Tips and Tricks for Your Next USMLE Step 1 Test

First of all I’d like to say that I am not the expert. I’m not even AN expert (of anything). Reading this article will not magically make you score a 260+ on Step 1. However, it might help to quell some rising panic which will DEFINITELY improve your chances because less stress = increased ability to relax and allow your brain to do its thing! With that said, here is some advice I found helpful during the dark period that was Dedicated Study Period.

It’s ok to not use First Aid. I know saying this basically borders on blasphemy and that First Aid is literally “the bible” of step studying but it is simply one resource among many and it will work for some and not for others. Some people will swear by First Aid, others don’t even read through more than a few pages. I think it’s really up to you and whether or not you find it helpful. I personally found that reading straight through as had been recommended to me was a waste of time. Instead, I ended up using it more as a summary review after I had already gone over the concepts to help cement some of the more-high yield details.

Set a goal. I don’t mean in a vague way like ‘ OMG I have to do better than the 240s or my life will literally be over’ I mean like an actual number that you write down on a little sticky note and put above your desk so you can see it everyday. Choose a score that is not unreasonable but that is high enough that you are challenging yourself. This was the one piece of advice that I appreciated the most on test day. I felt like it really encouraged me when I was struggling and mentally helped me to perform better because I had a specific goal in mind.

Utilize tried-and-true resources. I know this might seem to contradict #1 but notice I’m not saying you have to use one particular resource. A few I would recommend include Pathoma and SketchyMicro but you have to figure out what works best for you. Try to be flexible – I started using Picmonic and realized after a few days that I wasn’t really retaining anything so I stopped using it. Allow yourself to discard parts of your study plan if you feel the resources you’ve chosen aren’t helping you to learn.

UWORLD!!!!!!! I can’t say enough about practice questions mainly because I think this is THE ONE THING you can’t just not do. Think about it like this: the best way to prepare for an exam is by mimicking taking an exam and that means doing tons of questions. Now don’t let this scare you, I don’t believe that in order to succeed you have to go through UWORLD three times and memorize every single explanation (those things are crazy long, that would be literally impossible). I would recommend going through at least once and a lot of resources online recommend doing at least 2000 questions by exam day.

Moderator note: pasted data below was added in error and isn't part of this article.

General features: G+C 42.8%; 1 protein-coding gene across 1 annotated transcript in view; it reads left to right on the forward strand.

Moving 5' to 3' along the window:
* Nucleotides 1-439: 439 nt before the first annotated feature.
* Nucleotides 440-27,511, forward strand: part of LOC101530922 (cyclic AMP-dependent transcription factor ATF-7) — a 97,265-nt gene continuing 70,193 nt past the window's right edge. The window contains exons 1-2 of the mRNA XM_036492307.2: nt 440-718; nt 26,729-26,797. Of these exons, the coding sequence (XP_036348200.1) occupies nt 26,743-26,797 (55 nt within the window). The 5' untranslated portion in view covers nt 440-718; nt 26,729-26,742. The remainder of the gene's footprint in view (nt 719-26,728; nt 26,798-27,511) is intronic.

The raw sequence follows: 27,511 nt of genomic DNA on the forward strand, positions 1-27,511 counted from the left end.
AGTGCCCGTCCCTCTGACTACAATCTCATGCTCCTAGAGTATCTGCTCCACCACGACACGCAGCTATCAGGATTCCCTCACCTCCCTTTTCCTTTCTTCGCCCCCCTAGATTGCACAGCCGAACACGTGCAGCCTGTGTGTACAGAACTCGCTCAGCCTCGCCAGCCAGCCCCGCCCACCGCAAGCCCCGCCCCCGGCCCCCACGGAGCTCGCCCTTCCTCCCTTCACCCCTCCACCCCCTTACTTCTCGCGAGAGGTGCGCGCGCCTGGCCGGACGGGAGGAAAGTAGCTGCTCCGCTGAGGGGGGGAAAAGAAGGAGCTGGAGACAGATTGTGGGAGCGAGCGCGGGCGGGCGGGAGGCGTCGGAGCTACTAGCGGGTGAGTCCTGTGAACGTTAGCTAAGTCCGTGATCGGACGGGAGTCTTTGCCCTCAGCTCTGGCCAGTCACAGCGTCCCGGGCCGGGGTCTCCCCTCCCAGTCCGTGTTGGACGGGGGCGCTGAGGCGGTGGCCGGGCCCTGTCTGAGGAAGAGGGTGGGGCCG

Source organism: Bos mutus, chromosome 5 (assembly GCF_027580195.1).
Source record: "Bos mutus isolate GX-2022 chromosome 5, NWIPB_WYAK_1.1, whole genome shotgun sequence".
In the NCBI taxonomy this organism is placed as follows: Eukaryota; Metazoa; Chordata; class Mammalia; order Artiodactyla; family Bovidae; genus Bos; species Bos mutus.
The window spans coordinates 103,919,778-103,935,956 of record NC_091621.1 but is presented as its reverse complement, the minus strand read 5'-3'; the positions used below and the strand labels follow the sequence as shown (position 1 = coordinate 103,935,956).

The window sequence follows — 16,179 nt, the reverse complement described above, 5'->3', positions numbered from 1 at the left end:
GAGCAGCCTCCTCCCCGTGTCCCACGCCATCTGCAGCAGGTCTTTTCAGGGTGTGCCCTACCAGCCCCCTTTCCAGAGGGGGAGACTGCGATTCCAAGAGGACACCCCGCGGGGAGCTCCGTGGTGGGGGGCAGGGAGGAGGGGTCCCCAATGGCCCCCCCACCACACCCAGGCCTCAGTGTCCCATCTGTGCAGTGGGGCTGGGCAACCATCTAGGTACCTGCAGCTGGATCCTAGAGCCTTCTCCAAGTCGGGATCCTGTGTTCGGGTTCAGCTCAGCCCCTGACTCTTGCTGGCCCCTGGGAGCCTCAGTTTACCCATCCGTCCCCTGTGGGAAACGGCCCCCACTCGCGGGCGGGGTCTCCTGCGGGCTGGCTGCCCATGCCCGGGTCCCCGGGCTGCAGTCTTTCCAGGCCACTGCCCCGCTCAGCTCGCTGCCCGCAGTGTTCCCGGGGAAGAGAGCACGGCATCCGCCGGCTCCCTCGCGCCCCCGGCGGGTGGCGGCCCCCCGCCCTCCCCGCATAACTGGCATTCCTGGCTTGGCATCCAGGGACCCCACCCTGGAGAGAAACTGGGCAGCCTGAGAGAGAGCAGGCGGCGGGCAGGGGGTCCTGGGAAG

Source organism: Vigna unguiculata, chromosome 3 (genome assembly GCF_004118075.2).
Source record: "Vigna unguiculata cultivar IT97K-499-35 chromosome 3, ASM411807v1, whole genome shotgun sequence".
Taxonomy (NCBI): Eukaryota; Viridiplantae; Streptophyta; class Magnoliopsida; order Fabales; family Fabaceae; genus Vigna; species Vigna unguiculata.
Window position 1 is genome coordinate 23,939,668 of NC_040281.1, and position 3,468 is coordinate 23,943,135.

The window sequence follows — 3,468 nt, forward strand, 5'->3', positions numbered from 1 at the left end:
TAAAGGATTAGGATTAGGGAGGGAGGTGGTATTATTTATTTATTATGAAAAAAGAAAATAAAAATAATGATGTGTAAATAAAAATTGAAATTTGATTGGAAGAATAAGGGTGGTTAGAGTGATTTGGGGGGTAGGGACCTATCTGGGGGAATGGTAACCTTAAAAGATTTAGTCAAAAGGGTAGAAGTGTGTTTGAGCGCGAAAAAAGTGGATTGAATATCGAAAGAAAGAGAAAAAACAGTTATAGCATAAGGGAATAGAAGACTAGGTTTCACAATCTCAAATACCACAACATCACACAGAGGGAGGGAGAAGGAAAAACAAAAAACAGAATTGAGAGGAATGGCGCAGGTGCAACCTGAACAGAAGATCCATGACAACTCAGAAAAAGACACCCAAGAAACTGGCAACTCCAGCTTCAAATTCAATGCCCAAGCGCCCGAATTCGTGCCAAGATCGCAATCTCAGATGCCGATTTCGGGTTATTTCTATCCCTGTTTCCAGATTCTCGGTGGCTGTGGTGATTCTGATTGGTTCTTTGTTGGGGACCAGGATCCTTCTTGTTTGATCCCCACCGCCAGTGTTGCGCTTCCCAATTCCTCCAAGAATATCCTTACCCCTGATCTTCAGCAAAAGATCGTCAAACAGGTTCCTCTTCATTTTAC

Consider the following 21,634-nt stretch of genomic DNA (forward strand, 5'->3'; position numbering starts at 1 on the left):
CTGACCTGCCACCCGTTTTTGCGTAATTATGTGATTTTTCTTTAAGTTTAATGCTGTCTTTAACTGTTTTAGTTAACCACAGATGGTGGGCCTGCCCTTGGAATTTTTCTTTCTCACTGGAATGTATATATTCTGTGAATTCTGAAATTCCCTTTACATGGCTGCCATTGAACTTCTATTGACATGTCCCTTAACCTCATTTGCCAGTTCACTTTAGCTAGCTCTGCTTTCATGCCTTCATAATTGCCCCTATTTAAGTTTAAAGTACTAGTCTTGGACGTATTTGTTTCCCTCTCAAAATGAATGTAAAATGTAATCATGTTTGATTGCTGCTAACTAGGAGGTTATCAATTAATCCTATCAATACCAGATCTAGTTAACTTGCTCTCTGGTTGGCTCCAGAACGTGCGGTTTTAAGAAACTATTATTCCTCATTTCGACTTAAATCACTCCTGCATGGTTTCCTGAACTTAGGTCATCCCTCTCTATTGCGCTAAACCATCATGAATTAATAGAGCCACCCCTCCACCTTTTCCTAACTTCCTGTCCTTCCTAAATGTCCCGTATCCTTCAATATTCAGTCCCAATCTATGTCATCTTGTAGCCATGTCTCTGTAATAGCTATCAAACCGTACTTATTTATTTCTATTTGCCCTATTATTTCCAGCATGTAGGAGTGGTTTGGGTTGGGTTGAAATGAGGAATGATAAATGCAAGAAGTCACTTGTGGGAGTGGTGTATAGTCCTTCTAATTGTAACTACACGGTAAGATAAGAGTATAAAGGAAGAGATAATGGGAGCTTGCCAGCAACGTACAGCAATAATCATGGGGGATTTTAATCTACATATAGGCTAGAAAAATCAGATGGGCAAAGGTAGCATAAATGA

Don’t be discouraged by NBME exam scores. This is really, really important. I am definitely not the only person I know who was very disappointed by the scores I received on the NBME practice exams I took prior to the real thing. I felt like all my hard work was for nothing and it was really tough to recover from. On the other hand, I felt that the UWORLD assessments were much closer to predicting my score on the actual exam while the NBMEs way under-predicted. Again, my experience is not everyone’s – if you are not getting passing scores on practice NBMEs you need to consider if you’re ready and maybe take some extra time – but if you take an exam and it’s just not quite up where you had wanted to be and don’t feel it reflects your actual knowledge and abilities then maybe take some time to work on your test-taking strategies and try not to stress out about it too much.

That’s all I got! Comment below if you have questions/recommendations/ideas about Step 1 you’d like to share!

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chantal-mendes

Chantal Mendes

Chantal Mendes is a writer who loves science. She graduated with a journalism degree from Boston University (go Terriers!) and is currently a third year at the University of Vermont College of Medicine. In addition to her interests in cardiology and pediatrics, Chantal enjoys rock-climbing, anything Lord of the Rings related and looking for the best poutine in Vermont. She shares stories of her journey from journalist to prospective doctor on her blog, journalistdoingscience.blogspot.com and tweets @Chantal_Mendes.

1 Comment

  1. Poonam Ghandi

    Wow – this is so insightful! Thank you for sharing your experience and advice. Congratulations on being done with the big test!